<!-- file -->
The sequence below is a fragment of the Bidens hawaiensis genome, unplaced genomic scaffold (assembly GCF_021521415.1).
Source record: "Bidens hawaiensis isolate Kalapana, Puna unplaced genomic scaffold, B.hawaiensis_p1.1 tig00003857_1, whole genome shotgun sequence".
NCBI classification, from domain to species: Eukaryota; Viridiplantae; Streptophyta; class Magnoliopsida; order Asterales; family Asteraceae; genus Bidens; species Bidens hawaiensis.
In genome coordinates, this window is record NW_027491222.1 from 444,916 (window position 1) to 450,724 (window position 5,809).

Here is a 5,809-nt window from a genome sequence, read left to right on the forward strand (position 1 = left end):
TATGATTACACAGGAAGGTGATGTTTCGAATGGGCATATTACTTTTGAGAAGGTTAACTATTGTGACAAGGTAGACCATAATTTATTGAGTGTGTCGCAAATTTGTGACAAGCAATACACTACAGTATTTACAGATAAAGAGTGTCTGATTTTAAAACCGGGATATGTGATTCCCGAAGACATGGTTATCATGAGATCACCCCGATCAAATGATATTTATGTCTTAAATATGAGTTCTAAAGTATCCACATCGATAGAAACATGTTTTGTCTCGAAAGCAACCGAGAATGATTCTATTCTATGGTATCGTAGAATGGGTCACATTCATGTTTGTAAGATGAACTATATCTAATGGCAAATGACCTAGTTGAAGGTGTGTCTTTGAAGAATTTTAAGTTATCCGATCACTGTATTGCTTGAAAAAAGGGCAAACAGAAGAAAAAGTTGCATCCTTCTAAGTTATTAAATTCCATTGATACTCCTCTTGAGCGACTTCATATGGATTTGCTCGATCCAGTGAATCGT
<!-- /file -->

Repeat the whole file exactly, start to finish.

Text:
The sequence below is a fragment of the Bidens hawaiensis genome, unplaced genomic scaffold (assembly GCF_021521415.1).
Source record: "Bidens hawaiensis isolate Kalapana, Puna unplaced genomic scaffold, B.hawaiensis_p1.1 tig00003857_1, whole genome shotgun sequence".
NCBI classification, from domain to species: Eukaryota; Viridiplantae; Streptophyta; class Magnoliopsida; order Asterales; family Asteraceae; genus Bidens; species Bidens hawaiensis.
In genome coordinates, this window is record NW_027491222.1 from 444,916 (window position 1) to 450,724 (window position 5,809).

Here is a 5,809-nt window from a genome sequence, read left to right on the forward strand (position 1 = left end):
TATGATTACACAGGAAGGTGATGTTTCGAATGGGCATATTACTTTTGAGAAGGTTAACTATTGTGACAAGGTAGACCATAATTTATTGAGTGTGTCGCAAATTTGTGACAAGCAATACACTACAGTATTTACAGATAAAGAGTGTCTGATTTTAAAACCGGGATATGTGATTCCCGAAGACATGGTTATCATGAGATCACCCCGATCAAATGATATTTATGTCTTAAATATGAGTTCTAAAGTATCCACATCGATAGAAACATGTTTTGTCTCGAAAGCAACCGAGAATGATTCTATTCTATGGTATCGTAGAATGGGTCACATTCATGTTTGTAAGATGAACTATATCTAATGGCAAATGACCTAGTTGAAGGTGTGTCTTTGAAGAATTTTAAGTTATCCGATCACTGTATTGCTTGAAAAAAGGGCAAACAGAAGAAAAAGTTGCATCCTTCTAAGTTATTAAATTCCATTGATACTCCTCTTGAGCGACTTCATATGGATTTGCTCGATCCAGTGAATCGT